This paper argues that nonphysical souls would violate fundamental physical laws if they were able to influence brain events. Though we have no idea how nonphysical souls might operate, we know quite a bit about how brains work, so we can consider each of the ways that an external force could interrupt brain processes enough to control one’s body. It concludes that there is no way that a nonphysical soul could interact with the brain—neither by introducing new energy into the (...)
     
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  42. David-Hillel Ruben (2015). The Physical Action Theory of Trying. Methode 4 (6).
    Metaphysically speaking, just what is trying? There appear to be two options: to place it on the side of the mind or on the side of the world. Volitionists, who think that to try is to engage in a mental act, perhaps identical to willing and perhaps not, take the mind-side option. The second, or world-side option identifies trying to do something with one of the more basic actions by which one tries to do that thing. The trying is then (...)
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  43. Carl Ginet (1990). On Action. Cambridge University Press.
    This book deals with foundational issues in the history of the nature of action, the intentionality of action, the compatibility of freedom of action with determinism, and the explanation of action. Ginet's is a volitional view: that every action has as its core a "simple" mental action. He develops a sophisticated account of the individuation of actions and also propounds a challenging version of the view that freedom of action is incompatible with determinism.
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  44.  76
    Jie Gao (forthcoming). Rational Action Without Knowledge (and Vice Versa). Synthese:1-17.
    It has been argued recently that knowledge is the norm of practical reasoning. This norm can be formulated as a bi-conditional: it is appropriate to treat p as a reason for acting if and only if you know that p. Other proposals replace knowledge with warranted or justified belief. This paper gives counter-examples of both directions of any such bi-conditional. To the left-to-right direction: scientists can appropriately treat as reasons for action propositions of a theory they believe to be false (...)
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  45. Carolyn Dicey Jennings & Bence Nanay (2016). Action Without Attention. Analysis 76 (1):29-36.
    Wayne Wu argues that attention is necessary for action: since action requires a solution to the ‘Many–Many Problem’, and since only attention can solve the Many–Many Problem, attention is necessary for action. We question the first of these two steps and argue that it is based on an oversimplified distinction between actions and reflexes. We argue for a more complex typology of behaviours where one important category is action that does not require a solution to the Many–Many Problem, and so (...)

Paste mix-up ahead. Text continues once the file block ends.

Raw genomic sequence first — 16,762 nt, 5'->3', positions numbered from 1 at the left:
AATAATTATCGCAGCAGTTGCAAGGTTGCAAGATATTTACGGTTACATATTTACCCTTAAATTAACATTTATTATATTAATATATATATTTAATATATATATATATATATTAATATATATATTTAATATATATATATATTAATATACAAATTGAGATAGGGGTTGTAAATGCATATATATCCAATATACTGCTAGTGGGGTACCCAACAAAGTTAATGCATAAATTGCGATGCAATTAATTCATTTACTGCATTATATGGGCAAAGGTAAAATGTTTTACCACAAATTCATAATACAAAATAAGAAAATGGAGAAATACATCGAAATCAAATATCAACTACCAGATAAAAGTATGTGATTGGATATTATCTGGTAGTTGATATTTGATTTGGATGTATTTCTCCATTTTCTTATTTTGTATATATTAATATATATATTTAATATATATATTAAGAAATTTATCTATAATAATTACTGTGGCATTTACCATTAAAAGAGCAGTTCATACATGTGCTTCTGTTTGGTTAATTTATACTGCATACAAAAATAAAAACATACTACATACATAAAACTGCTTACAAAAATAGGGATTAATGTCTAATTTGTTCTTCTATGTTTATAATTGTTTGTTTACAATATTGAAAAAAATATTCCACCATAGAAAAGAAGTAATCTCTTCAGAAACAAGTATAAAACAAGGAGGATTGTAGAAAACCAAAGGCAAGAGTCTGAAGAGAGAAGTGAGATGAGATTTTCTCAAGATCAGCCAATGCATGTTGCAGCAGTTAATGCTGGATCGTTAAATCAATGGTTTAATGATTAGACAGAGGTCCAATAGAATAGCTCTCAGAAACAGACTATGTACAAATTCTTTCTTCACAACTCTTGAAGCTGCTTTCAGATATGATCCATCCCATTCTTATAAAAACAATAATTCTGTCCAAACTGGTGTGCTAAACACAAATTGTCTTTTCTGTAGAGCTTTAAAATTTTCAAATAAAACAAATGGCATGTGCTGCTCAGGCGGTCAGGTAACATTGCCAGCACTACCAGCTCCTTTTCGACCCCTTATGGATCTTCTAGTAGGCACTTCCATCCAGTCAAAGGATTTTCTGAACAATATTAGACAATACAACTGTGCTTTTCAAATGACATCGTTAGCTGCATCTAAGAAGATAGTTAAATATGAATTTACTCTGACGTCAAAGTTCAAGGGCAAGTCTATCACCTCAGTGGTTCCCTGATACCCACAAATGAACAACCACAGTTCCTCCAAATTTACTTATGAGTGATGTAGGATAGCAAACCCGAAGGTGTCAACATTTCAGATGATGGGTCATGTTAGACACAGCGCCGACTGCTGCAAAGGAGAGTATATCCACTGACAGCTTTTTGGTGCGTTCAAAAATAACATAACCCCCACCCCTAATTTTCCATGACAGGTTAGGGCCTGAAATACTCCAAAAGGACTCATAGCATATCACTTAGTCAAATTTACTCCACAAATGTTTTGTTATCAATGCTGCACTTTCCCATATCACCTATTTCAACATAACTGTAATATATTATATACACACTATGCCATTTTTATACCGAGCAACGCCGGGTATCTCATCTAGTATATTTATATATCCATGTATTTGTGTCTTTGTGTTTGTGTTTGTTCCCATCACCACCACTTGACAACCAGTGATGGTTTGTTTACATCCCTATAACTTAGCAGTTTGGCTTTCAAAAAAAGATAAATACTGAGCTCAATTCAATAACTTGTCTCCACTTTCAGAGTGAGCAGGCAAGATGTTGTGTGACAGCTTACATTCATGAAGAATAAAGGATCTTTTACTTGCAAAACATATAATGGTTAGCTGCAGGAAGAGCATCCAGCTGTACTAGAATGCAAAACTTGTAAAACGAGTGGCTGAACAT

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  46. John R. Searle (2003). Rationality in Action. MIT Press.
    The study of rationality and practical reason, or rationality in action, has been central to Western intellectual culture. In this invigorating book, John Searle lays out six claims of what he calls the Classical Model of rationality and shows why they are false. He then presents an alternative theory of the role of rationality in thought and action. -/- A central point of Searle's theory is that only irrational actions are directly caused by beliefs and desires—for example, the actions of (...)
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  47. David-Hillel Ruben (2008). Disjunctive Theories of Perception and Action. In Adrian Haddock & Fiona Macpherson (eds.), Disjunctivism: Perception, Action, Knowledge. Oxford University Press 227--243.
    A comparison of disjunctive theories of action and perception. The development of a theory of action that warrants the name, a disjunctive theory. On this theory, there is an exclusive disjunction: either an action or an event (in one sense). It follows that in that sense basic actions do not have events intrinsic to them.
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  48.  38
    Bernhard Hommel, Jochen Müsseler, Gisa Aschersleben & Wolfgang Prinz (2001). The Theory of Event Coding (TEC): A Framework for Perception and Action Planning. Behavioral and Brain Sciences 24 (5):849-878.
    Traditional approaches to human information processing tend to deal with perception and action planning in isolation, so that an adequate account of the perception-action interface is still missing. On the perceptual side, the dominant cognitive view largely underestimates, and thus fails to account for, the impact of action-related processes on both the processing of perceptual information and on perceptual learning. On the action side, most approaches conceive of action planning as a mere continuation of stimulus processing, thus failing (...)
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  49.  11
    Jürgen Habermas (1984). The Theory of Communicative Action, Vol. 1, 'Reason and the Rationalization of Society'. Polity..
  50. David-Hillel Ruben (2010). The Causal and Deliberative Strength of Reasons for Action. In J. Aguilar & A. Buckareff (eds.), Causing Human Action: New Perspectives on the Causal Theory of Action. Bradford
    Is the thought that having a reason for action can also be the cause of the action for which it is the reason coherent? This is an attempt to say exactly what is involved in such a thought, with special reference to the case of con-reasons, reasons that count against the action the agent eventually choses.